In first time director Christian Duguay’s hands, it looks and feels like the direct-to-video B-movie it is. That might be the most frustrating thing here: apparently, Cronenberg sold off the franchise rights back when the first film was in production, and, for whatever reason, someone squatted on them for an entire decade, only to churn out low-rent junk (no doubt because the film became a cult classic in the intervening years). The result is a ruthlessly Canadian, with Montreal obviously subbing for the anonymous “city” that Forrester loathes since it represents a cesspool of the modern, degenerate malaise. Scanners II also has that specifically late 80s/early 90s aesthetic that features a blaring, swanky sax-driven score that feels more apt for the type of movie you might have stumbled upon while surfing Cinemax channels after dark. It would feel pretty incongruent if the film weren’t such a cartoon anyway, complete with a couple of over-the-top heels in Trujillo and Ponton to offset the affable blandness of the heroes. Ponton is especially effective as an obvious extension of the Reagan era’s moral majority in his insistence that the ends justify the means—society must be purged of its malcontents, even if he has to resort to underhanded tactics to get the job done.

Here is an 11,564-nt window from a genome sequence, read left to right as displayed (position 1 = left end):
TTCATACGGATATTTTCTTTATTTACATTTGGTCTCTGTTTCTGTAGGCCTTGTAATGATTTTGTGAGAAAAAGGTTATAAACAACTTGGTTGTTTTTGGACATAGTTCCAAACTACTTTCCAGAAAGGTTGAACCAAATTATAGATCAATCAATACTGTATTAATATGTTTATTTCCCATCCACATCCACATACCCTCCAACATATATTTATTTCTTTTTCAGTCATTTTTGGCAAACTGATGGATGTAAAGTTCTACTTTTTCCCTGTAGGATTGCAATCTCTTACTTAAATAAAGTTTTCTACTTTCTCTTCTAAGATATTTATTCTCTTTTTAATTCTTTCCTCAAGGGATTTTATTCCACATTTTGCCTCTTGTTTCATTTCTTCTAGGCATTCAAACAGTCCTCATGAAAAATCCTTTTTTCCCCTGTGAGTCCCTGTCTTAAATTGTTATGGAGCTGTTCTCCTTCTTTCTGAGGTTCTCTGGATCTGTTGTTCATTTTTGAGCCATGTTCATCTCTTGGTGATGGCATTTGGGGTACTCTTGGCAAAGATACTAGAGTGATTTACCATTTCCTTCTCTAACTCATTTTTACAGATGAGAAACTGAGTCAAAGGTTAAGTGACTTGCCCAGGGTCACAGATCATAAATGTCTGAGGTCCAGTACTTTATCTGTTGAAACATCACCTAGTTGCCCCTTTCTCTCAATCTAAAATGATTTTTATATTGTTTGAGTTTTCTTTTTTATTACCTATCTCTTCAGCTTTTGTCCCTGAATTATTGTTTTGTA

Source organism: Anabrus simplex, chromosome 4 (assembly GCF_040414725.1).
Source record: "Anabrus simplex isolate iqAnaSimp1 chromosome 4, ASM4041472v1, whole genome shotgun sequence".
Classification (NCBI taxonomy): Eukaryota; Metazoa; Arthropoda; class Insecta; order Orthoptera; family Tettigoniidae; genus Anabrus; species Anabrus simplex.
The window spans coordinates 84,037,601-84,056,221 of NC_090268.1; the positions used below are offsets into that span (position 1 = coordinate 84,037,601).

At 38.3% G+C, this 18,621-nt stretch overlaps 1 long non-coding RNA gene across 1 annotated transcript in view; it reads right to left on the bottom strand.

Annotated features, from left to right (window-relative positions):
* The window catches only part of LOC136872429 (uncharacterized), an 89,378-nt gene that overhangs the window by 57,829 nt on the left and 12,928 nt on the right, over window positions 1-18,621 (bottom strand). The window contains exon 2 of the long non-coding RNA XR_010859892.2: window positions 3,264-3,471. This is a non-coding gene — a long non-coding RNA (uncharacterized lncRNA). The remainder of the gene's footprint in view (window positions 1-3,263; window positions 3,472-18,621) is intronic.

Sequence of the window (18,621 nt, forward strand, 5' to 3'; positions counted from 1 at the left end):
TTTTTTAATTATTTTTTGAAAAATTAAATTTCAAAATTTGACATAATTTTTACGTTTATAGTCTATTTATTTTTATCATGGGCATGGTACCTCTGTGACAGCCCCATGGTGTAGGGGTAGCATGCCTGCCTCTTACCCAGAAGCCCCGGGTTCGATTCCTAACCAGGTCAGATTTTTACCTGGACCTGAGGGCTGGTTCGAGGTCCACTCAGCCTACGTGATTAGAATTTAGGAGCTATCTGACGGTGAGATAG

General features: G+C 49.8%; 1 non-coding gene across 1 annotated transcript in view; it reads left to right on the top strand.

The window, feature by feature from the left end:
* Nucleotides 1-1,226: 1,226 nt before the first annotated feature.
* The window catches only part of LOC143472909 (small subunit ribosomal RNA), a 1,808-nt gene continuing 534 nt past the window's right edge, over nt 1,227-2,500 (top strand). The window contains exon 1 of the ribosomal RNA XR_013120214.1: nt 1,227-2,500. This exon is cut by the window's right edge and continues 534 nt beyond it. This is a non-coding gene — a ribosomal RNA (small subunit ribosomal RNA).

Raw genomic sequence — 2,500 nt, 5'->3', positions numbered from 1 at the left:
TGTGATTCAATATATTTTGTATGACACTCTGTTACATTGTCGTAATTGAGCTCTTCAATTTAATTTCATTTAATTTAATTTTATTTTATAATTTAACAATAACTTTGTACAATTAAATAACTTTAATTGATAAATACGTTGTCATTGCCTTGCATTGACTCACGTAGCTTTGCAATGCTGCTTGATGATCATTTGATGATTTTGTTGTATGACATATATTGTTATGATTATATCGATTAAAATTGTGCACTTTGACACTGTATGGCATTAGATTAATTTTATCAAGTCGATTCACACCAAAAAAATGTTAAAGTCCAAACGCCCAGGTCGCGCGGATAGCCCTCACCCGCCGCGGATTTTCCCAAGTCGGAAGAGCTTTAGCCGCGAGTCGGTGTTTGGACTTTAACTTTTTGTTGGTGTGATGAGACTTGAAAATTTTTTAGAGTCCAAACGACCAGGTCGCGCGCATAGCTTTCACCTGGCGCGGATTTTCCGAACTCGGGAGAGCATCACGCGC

Don’t expect Scanners II to delve beyond its surface level observations, though, as it’s perfectly happy to take Cronenberg’s premise and plot beats and exploit them for all their trashy potential. Several lackluster sequels have proven that even the richest ideas can become rote in lesser hands, and this one joins such dubious ranks. Scanners II isn’t an aggressive desecration of a classic as much as it’s merely a perfunctory skin tag of a movie. It seems to have been inspired by the desire to sit it on video store shelves alongside Cronenberg’s movie in order to earn an easy rental from anyone who just had to see the entire saga unfold (at least that’s what my experience was like). Until now, those old VHS tapes that clogged those shelves were the only way to check out both sequels, neither of which even made it to DVD in the States. However, Scream Factory has changed that and then some, as their double feature DVD/Blu-ray release brings both The New Order and The Takeover to glorious high-def to boot. When compared to Scream’s other releases, this one is stripped down since it features no extras; however, the films themselves look spectacular and this presentation certainly represents an upgrade over those old, worn-out tapes. Even if the disc were packed with features (I would actually love to hear a Cronenberg commentary on these suckers), it’d be tough to outrun the films themselves. Scanners II is particularly a dud and far from mind-blowing. Rent it!